Dean's Update 2020-07

July 1, 2020

A warm welcome

Last month, we welcomed more than 300 Class of 2024 students to the College of Osteopathic Medicine during orientation week. Despite a virtual start to our time together, there was a genuine sense of excitement in the air, as well as an understanding that starting medical school is a commitment to a professional career that in many ways surpasses any other. As a college community of faculty, staff, students, alumni, friends and colleagues, we are so happy to see that even in the face of a pandemic, we can continue to provide a means for the next generation of future physicians to learn and grow.

With this enthusiasm, together, we are ready to seek out ways to improve and be the best we can be as a medical college. This includes a commitment to the quality of medical education we provide and addressing key issues vital to the success of the college when it comes to addressing diversity, equity and inclusion, or DEI concerns.

This has been, and always will be, a key area of focus for our college that has been incorporated into a number of strategic initiatives, such as our strategic plan, all in an effort to help successfully move the College of Osteopathic Medicine forward.

Taking notice

This year has made all of us sit up and take notice when it comes to our own health and the health and wellbeing of others, not only from a physical health perspective, but from an overall perspective in our society and the many injustices that exist. Unfortunately, racism and prejudice are clearly evident, be it the consequences of the COVID-19 pandemic or other societal injustices imposed upon individuals across our country. As osteopathic physicians, we must always seek to understand these disparities, prejudices and injustices, how they impact those we serve, as well as identify where we, as a college, can take corrective action for the greater good.

While our profession and our college both have successes, we must always acknowledge and address our shortcomings, too. We all agree that the presence of maximal gender and racial diversity in the osteopathic medical education system, and ultimately the osteopathic health profession, will translate into improved health outcomes for those impacted by our efforts in clinical care, outreach and scholarly activity.

Our college has consistently enrolled a student body that has averaged greater than 50% identifying as a woman over the past six years, and more recently, averaged 36% identifying as a student of color. In the past five years, largely due to enhanced recruitment efforts including our pre-college programs, we have increased applicants who are underrepresented in medicine, or URiM, by 34%. This year, we increased URiM matriculants into the College of Osteopathic Medicine by 10% compared to the 2019 admissions cycle.

But we still have much work to do.

There can be no arguing that the composition of the medical profession as a whole does not always reflect the gender or racial composition of the individuals we desire to serve. For example, physicians who self-identified as Black or African American in a 2019 AAMC report only made up 5% of the total U.S. physician workforce.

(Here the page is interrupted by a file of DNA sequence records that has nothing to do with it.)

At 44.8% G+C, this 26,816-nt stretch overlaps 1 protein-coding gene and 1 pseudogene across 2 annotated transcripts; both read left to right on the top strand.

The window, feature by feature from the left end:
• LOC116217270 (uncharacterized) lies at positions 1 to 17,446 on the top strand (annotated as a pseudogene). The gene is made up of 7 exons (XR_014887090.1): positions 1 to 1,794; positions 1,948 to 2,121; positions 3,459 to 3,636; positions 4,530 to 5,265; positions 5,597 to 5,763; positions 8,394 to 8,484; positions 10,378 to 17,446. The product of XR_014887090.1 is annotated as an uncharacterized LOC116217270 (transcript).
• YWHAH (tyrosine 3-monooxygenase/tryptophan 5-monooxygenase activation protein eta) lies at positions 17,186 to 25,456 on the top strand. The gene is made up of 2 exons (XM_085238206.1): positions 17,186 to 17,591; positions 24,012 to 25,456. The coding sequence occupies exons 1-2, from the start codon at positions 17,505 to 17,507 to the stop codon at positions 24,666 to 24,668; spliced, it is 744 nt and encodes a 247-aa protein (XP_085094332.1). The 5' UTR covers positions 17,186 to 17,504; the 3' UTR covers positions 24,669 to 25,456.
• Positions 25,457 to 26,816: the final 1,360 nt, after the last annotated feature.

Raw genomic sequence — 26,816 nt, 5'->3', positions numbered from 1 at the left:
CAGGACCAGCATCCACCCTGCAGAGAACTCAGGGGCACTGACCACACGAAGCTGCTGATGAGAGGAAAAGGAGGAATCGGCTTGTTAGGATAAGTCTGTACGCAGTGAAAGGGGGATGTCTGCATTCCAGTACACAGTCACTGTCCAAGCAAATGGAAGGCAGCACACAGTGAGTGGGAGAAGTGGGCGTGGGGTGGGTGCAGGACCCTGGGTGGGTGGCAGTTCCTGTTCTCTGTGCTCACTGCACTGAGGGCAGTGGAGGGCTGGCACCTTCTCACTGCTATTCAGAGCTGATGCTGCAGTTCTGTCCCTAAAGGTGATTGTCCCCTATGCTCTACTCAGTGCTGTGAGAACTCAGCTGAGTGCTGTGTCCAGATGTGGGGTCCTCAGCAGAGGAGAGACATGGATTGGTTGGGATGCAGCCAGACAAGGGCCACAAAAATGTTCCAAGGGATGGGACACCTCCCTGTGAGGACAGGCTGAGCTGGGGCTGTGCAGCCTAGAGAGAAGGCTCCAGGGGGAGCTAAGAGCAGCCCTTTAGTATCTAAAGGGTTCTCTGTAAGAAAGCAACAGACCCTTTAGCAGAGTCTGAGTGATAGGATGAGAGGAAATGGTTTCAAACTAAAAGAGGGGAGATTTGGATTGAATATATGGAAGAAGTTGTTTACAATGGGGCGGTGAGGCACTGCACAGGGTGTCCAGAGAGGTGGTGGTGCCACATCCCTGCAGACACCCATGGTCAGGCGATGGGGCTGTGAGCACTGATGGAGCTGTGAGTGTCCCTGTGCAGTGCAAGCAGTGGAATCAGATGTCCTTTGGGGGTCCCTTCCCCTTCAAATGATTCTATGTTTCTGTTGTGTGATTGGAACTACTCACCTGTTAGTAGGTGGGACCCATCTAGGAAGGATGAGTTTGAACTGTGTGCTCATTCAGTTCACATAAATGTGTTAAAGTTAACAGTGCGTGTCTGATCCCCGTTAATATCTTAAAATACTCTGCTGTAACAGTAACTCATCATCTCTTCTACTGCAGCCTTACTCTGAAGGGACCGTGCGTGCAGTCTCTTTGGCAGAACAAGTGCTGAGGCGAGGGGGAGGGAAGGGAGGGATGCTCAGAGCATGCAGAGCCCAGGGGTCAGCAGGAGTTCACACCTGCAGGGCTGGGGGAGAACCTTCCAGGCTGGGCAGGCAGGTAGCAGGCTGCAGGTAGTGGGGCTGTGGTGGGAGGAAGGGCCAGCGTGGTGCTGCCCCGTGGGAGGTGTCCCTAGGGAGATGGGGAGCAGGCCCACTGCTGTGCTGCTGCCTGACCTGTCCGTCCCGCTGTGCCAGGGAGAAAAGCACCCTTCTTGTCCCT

The osteopathic profession faces additional challenges. According to 2018 American Association of Colleges of Osteopathic Medicine data, M.D. schools overall had 2.5 times more applicants than D.O. schools, and thereby, a greater number of underrepresented applicants. Factors weighing into these challenges include geographic vicinity, limited pools of in-state and underrepresented applicants, the high cost of out-of-state tuition, as well as a lack of awareness of the osteopathic profession within certain groups.

Diversifying our college

Despite these challenges, I commit to you that we will continue to look for ways to diversify our student body, but also our faculty and staff.

Recent efforts include decreasing our out-of-state tuition by 25% to enable more underrepresented individuals from other states to consider attending our medical school, knowing they will face a significantly decreased financial burden than in years prior.

Further commitment to our efforts includes welcoming Dr. Marita Gilbert, Ph.D., as our new associate dean for diversity and campus inclusion.

Dr. Gilbert will serve in a number of capacities including being a member of the Dean’s Executive Board, as well as a member of the college’s executive leadership group, having input on all aspects of our strategic planning and operations.

She will also play an integral role in integrating diversity goals and programs throughout the college in the areas of recruitment and curriculum, while also focusing on development opportunities that promote an understanding of how diversity and inclusion can help all of our faculty, staff and students meet mutual goals. Developing and monitoring progress in these areas within our college, across the university and among the D.O. and M.D. schools nationally, will only help enhance this work and further integrate goals related to our Creating COMmunity and Common Ground Framework initiatives, as well as our other DEI efforts.

Given all of this, we will expand and continually assess the structural, climatic and curricular dimensions of these initiatives and with the help of our DEI committee serving as a foundation, diversity, equity and inclusion will be part of our everyday conversations.

Because in the end, identifying, increasing and improving the recruitment of students, faculty and staff from diverse backgrounds will not only improve our educational, research and outreach programs to better train tomorrow’s physicians, but foster their ability to best serve all those that seek care.